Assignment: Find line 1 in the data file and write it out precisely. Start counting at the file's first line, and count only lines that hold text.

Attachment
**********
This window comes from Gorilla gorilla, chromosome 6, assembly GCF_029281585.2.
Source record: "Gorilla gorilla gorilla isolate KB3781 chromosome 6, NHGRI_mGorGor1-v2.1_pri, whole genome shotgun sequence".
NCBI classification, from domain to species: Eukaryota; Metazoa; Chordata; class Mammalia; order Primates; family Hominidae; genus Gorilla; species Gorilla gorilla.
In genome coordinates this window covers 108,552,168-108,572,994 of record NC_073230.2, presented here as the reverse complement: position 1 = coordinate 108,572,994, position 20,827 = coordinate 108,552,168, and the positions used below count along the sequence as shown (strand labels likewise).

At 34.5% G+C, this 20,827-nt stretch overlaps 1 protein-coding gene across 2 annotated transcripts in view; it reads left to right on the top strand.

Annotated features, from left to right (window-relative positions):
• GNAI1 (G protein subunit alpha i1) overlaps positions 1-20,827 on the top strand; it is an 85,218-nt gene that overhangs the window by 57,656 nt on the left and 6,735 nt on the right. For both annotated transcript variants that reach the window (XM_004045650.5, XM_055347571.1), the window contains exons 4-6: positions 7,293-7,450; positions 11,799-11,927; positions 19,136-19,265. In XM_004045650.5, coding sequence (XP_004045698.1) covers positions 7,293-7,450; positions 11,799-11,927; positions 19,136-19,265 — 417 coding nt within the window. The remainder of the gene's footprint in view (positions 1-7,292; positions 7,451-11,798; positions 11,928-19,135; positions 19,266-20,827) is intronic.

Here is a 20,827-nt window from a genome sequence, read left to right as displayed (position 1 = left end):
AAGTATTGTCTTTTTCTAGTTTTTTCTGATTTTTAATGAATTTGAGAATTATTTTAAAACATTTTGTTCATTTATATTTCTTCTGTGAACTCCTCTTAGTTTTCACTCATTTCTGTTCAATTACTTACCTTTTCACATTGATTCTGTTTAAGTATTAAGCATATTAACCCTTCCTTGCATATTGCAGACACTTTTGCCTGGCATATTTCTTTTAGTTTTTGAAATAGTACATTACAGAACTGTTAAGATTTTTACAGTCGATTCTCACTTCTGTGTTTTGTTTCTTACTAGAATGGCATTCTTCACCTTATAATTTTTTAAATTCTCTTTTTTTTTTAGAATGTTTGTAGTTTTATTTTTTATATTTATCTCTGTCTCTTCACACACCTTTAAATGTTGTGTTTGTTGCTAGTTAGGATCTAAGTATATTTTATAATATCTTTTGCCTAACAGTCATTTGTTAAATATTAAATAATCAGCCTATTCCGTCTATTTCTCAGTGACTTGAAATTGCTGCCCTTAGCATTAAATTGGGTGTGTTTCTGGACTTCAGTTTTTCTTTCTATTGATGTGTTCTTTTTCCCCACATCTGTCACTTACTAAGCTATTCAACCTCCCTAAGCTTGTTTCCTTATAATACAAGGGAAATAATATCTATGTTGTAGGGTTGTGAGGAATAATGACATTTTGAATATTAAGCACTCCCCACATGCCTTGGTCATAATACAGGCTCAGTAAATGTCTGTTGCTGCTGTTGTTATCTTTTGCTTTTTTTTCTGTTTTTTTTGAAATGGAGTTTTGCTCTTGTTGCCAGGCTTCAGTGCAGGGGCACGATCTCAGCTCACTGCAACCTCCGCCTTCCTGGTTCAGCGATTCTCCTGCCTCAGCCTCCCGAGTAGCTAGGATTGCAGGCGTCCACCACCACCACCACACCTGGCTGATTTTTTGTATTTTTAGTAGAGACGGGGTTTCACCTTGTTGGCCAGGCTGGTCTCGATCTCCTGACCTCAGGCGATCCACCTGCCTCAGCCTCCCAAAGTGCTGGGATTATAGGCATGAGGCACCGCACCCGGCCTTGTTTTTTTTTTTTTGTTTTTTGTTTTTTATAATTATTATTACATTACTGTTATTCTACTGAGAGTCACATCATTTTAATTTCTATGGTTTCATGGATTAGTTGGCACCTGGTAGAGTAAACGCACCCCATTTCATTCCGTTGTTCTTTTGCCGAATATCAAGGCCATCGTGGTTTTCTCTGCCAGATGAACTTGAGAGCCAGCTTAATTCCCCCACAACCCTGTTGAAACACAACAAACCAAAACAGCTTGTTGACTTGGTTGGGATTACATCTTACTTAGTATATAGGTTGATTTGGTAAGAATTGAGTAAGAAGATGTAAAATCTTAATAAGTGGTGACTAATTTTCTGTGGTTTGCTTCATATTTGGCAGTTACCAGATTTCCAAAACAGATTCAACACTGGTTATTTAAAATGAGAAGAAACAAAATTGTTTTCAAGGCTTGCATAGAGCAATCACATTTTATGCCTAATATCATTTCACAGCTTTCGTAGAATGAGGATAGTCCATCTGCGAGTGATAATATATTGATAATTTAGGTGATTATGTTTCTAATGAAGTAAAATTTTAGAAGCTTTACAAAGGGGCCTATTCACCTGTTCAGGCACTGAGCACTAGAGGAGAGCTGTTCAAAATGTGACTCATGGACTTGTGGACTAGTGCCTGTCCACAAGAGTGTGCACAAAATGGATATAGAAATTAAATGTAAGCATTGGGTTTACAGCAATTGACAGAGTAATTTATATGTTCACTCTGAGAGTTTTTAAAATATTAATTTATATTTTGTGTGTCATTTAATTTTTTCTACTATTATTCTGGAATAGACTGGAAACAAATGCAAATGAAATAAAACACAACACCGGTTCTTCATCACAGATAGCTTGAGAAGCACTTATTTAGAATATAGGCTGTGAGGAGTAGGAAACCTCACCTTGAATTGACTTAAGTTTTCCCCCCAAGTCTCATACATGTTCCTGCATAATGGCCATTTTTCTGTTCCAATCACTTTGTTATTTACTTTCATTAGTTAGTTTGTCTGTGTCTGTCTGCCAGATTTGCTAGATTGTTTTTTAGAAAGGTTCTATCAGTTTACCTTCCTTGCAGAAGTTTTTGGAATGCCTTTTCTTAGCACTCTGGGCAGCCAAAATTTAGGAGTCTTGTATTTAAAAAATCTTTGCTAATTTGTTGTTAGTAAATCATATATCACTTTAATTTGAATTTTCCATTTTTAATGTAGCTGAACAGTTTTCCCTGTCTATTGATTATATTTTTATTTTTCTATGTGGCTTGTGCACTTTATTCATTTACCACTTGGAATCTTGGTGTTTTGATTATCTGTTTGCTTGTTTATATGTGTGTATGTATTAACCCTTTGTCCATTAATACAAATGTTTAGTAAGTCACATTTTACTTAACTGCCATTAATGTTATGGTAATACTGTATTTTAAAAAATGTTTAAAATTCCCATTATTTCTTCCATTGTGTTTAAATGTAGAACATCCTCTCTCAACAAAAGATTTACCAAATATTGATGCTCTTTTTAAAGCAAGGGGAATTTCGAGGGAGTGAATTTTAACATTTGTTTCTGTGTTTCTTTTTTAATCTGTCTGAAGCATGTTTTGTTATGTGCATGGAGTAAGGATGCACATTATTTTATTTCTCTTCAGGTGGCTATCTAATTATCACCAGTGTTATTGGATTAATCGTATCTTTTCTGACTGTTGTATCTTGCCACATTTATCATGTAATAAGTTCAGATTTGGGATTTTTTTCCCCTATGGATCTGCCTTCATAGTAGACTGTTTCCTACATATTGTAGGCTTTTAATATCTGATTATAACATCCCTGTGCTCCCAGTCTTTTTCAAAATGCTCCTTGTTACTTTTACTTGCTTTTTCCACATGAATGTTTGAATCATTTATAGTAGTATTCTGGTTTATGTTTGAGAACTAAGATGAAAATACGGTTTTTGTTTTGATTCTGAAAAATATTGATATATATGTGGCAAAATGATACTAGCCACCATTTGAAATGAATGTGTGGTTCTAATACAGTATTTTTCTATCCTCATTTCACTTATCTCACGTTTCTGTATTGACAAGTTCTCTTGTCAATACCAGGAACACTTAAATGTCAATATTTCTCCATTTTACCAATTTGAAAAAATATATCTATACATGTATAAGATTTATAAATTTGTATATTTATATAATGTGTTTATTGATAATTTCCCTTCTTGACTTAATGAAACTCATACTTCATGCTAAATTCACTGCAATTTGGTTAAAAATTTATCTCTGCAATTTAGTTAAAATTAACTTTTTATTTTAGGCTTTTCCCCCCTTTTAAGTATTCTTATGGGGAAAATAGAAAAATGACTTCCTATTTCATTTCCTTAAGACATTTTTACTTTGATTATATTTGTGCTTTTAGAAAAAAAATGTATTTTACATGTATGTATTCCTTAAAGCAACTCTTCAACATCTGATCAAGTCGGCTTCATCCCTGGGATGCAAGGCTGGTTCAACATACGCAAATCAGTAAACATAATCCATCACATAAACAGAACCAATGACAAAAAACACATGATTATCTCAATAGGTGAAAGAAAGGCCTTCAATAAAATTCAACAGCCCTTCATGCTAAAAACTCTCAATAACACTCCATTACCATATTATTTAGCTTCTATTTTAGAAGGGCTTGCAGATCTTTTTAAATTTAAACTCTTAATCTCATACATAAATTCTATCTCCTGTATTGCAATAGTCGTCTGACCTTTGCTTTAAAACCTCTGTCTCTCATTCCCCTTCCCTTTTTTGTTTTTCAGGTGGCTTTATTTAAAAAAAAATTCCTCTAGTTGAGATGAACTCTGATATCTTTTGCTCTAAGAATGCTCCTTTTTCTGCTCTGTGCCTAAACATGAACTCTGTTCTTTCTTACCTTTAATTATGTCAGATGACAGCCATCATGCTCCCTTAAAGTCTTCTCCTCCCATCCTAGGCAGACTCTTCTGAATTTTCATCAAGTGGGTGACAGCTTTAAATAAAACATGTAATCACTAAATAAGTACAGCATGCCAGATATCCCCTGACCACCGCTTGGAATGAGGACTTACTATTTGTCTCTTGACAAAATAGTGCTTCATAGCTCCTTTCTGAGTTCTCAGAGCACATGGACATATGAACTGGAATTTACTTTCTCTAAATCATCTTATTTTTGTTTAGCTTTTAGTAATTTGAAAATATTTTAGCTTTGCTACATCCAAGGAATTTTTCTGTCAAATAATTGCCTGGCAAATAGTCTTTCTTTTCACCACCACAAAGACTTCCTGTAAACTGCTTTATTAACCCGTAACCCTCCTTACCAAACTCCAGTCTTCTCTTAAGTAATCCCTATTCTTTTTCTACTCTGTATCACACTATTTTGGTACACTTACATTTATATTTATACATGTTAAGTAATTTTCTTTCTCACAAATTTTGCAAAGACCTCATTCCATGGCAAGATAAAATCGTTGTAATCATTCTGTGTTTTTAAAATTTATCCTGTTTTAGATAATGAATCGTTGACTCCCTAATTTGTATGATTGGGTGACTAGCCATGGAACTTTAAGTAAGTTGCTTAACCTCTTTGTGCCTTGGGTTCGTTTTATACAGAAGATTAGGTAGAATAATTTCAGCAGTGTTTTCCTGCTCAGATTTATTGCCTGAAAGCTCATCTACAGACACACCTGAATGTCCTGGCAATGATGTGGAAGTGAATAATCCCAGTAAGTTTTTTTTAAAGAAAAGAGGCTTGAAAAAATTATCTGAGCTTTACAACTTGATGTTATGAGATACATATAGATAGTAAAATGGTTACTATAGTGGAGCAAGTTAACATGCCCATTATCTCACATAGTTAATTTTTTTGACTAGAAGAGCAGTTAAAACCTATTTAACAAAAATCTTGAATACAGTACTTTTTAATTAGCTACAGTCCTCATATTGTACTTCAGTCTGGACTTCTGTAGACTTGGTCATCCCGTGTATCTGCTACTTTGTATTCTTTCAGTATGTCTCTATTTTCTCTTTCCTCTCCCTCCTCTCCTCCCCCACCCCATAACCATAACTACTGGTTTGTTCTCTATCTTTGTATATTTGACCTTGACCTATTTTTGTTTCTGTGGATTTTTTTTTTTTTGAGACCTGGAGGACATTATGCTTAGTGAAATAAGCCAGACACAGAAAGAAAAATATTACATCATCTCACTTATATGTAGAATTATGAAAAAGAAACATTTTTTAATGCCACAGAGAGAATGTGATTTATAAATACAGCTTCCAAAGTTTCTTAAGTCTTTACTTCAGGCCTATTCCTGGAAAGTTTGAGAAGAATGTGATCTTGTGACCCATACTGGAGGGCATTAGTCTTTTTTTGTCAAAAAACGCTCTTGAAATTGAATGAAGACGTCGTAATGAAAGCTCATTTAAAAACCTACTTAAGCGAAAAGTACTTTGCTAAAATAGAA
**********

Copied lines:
This window comes from Gorilla gorilla, chromosome 6, assembly GCF_029281585.2.